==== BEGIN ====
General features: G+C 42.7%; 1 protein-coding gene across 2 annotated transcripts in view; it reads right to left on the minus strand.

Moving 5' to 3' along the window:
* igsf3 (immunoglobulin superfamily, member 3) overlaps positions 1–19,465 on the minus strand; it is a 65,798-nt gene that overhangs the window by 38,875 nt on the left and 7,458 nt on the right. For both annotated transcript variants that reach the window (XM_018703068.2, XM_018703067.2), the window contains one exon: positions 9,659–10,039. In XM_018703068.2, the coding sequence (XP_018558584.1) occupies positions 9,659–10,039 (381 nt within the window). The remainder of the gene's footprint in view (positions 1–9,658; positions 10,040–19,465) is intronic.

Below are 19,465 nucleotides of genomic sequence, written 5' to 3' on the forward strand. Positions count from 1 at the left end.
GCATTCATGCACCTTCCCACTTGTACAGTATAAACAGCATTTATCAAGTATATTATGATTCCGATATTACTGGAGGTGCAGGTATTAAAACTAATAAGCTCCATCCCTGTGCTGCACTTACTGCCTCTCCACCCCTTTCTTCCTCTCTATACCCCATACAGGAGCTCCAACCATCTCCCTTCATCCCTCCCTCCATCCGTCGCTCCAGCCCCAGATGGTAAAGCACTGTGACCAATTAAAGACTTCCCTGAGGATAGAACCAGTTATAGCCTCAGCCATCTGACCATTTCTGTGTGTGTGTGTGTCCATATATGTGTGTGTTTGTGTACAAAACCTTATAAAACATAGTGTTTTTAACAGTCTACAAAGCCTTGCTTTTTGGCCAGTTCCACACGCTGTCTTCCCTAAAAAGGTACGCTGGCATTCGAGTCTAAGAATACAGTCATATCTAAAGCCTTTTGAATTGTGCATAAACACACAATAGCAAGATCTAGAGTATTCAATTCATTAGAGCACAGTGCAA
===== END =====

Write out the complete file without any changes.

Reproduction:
General features: G+C 42.7%; 1 protein-coding gene across 2 annotated transcripts in view; it reads right to left on the minus strand.

Moving 5' to 3' along the window:
* igsf3 (immunoglobulin superfamily, member 3) overlaps positions 1–19,465 on the minus strand; it is a 65,798-nt gene that overhangs the window by 38,875 nt on the left and 7,458 nt on the right. For both annotated transcript variants that reach the window (XM_018703068.2, XM_018703067.2), the window contains one exon: positions 9,659–10,039. In XM_018703068.2, the coding sequence (XP_018558584.1) occupies positions 9,659–10,039 (381 nt within the window). The remainder of the gene's footprint in view (positions 1–9,658; positions 10,040–19,465) is intronic.

Below are 19,465 nucleotides of genomic sequence, written 5' to 3' on the forward strand. Positions count from 1 at the left end.
GCATTCATGCACCTTCCCACTTGTACAGTATAAACAGCATTTATCAAGTATATTATGATTCCGATATTACTGGAGGTGCAGGTATTAAAACTAATAAGCTCCATCCCTGTGCTGCACTTACTGCCTCTCCACCCCTTTCTTCCTCTCTATACCCCATACAGGAGCTCCAACCATCTCCCTTCATCCCTCCCTCCATCCGTCGCTCCAGCCCCAGATGGTAAAGCACTGTGACCAATTAAAGACTTCCCTGAGGATAGAACCAGTTATAGCCTCAGCCATCTGACCATTTCTGTGTGTGTGTGTGTCCATATATGTGTGTGTTTGTGTACAAAACCTTATAAAACATAGTGTTTTTAACAGTCTACAAAGCCTTGCTTTTTGGCCAGTTCCACACGCTGTCTTCCCTAAAAAGGTACGCTGGCATTCGAGTCTAAGAATACAGTCATATCTAAAGCCTTTTGAATTGTGCATAAACACACAATAGCAAGATCTAGAGTATTCAATTCATTAGAGCACAGTGCAA